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Google Edition Will Come Soon for HTC One

HTC phone owners have something to rejoice as HTC has announced they are currently collaborating with Google in releasing a Google Edition for the HTC One phone. According to sources, this was confirmed after the launch of the Samsung Galaxy Google Edition last May 15. Like the aforementioned Google Edition Samsung Galaxy S4, the Google Edition HTC One will feature the latest version of Google’s open source Android operating system. The phone will also be able to download the newest update for the OS on a regular basis. This means users will be able to avail of the latest offering for the Android OS much quicker than other Android users. Google Edition HTC One users will also be able to easily access more applications for their phones, as the licensing fees for some of HTC’s Sense 5 software would be either lowered or completely waived off.


The HTC One Google Edition Rumors Confirmed


The release of the HTC One Google Edition was highly rumored even during the time when the Google edition Samsung Galaxy S4 was itself apparently to be in development. With the confirmation that the Samsung model is indeed in production and is nearing release, the anticipation for the release of the HTC One version grew significantly. According to observers, HTC’s decision to collaborate with Google for their own Google Edition phone models is an attempt to keep up with its closest rival.  The Samsung Galaxy S4 is by far one of Samsung’s best-selling models and with great custom software development.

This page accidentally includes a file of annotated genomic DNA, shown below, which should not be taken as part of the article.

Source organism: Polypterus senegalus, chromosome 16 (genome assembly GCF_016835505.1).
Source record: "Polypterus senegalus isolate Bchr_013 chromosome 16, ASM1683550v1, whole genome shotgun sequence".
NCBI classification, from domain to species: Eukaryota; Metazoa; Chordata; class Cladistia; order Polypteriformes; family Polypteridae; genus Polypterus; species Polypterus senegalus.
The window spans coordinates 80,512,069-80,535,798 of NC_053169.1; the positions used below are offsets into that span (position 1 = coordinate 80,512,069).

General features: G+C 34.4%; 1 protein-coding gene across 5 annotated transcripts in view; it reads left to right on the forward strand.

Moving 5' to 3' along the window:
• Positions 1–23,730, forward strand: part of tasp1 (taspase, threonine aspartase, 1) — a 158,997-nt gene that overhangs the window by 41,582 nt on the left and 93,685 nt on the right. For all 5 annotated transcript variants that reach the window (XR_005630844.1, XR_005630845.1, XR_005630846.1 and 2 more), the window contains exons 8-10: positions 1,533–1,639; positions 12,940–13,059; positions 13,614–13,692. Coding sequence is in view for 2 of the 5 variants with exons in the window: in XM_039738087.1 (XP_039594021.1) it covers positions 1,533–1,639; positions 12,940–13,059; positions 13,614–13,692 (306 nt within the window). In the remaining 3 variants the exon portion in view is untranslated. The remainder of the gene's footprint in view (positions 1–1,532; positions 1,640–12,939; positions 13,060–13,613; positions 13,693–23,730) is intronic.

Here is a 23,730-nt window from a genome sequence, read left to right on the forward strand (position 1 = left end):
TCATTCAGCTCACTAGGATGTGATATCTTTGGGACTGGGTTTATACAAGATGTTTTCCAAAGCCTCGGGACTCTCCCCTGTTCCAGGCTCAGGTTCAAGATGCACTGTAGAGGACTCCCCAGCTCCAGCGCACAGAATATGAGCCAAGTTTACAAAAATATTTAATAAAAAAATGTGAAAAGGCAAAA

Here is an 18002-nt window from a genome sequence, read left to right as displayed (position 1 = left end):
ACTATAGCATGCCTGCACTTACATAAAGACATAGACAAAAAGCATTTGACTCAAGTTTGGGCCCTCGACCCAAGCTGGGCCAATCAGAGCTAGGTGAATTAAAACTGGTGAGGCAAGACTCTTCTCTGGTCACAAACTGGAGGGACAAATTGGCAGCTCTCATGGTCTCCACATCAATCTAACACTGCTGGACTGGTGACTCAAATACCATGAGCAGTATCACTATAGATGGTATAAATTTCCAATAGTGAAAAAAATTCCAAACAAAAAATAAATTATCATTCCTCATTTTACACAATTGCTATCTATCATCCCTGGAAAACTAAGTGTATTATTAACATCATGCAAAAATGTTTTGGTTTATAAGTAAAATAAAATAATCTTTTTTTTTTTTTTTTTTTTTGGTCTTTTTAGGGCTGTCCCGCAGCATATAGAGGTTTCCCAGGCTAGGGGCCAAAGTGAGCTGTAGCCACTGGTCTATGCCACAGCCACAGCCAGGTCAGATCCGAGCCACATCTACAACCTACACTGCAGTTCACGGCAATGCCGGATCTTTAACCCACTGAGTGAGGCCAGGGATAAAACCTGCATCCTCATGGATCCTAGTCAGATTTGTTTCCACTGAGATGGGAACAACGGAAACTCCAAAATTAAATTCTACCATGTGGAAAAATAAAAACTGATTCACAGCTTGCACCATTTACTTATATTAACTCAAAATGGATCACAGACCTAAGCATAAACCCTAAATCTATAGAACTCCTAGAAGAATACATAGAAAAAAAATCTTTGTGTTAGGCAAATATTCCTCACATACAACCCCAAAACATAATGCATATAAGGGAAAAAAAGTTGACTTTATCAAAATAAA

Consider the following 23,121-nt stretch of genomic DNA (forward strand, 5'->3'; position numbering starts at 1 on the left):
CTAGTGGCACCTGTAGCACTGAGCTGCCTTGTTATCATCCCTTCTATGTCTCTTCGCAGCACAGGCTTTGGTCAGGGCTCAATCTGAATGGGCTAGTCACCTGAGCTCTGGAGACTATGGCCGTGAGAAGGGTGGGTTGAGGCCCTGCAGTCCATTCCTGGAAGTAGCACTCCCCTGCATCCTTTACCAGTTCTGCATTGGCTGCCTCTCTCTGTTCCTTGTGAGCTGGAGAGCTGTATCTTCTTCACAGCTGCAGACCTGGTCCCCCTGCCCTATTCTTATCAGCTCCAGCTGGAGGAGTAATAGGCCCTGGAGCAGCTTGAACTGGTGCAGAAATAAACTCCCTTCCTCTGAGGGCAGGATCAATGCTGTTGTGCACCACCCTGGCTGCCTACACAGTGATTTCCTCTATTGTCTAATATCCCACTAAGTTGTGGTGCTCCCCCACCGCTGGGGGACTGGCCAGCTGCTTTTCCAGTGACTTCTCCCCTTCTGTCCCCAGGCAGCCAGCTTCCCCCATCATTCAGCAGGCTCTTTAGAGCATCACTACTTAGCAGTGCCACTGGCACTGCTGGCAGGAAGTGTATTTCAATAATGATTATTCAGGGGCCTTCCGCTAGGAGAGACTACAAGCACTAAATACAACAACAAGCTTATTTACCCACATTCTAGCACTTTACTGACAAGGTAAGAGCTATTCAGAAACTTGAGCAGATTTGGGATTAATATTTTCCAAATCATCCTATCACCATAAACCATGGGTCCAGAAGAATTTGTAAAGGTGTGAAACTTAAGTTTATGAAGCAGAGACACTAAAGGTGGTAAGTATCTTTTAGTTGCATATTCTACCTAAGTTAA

HTC phones themselves run on the company’s own version of the Android operating system called the Sense. The newly confirmed Google Edition HTC One, meanwhile, will be running on the raw Android code. What this means for users of the new phone is that they don’t have to wait for new updates for Android to be adapted first to the Sense, as they can now directly run it through the raw code.


Predicaments on hand


However, there are quite a few questions with regard to the announcement. One thing in particular is whether the physical design of the HTC One itself would be revised top accommodate the new software. The HTC One features a two-button layout in which the second button is used for legacy on-screen menu support, and Google is requiring HTC to not hide the menu bar. This means that in the new model, the second button loses its function and thus will likely be removed from the physical layout of the Google Edition HTC One.


Another major concern is backwards compatibility with applications, like Beats Audio, that are already available to current HTC One users. As these were written with HTC’s Sense code (a heavily modified version of Android) concerns were raised that these might encounter issues when run using the raw Android code.


Many users are also asking whether the power button-mounted IR blaster would still be functional in the Google Edition HTC One, or will it be left dormant. The IR Blaster has been widely used in many of the applications currently running for the HTC One. Sources said that all of these questions will likely be answered once the Google Edition HTC One is formally announced to the public in a few weeks’ time.



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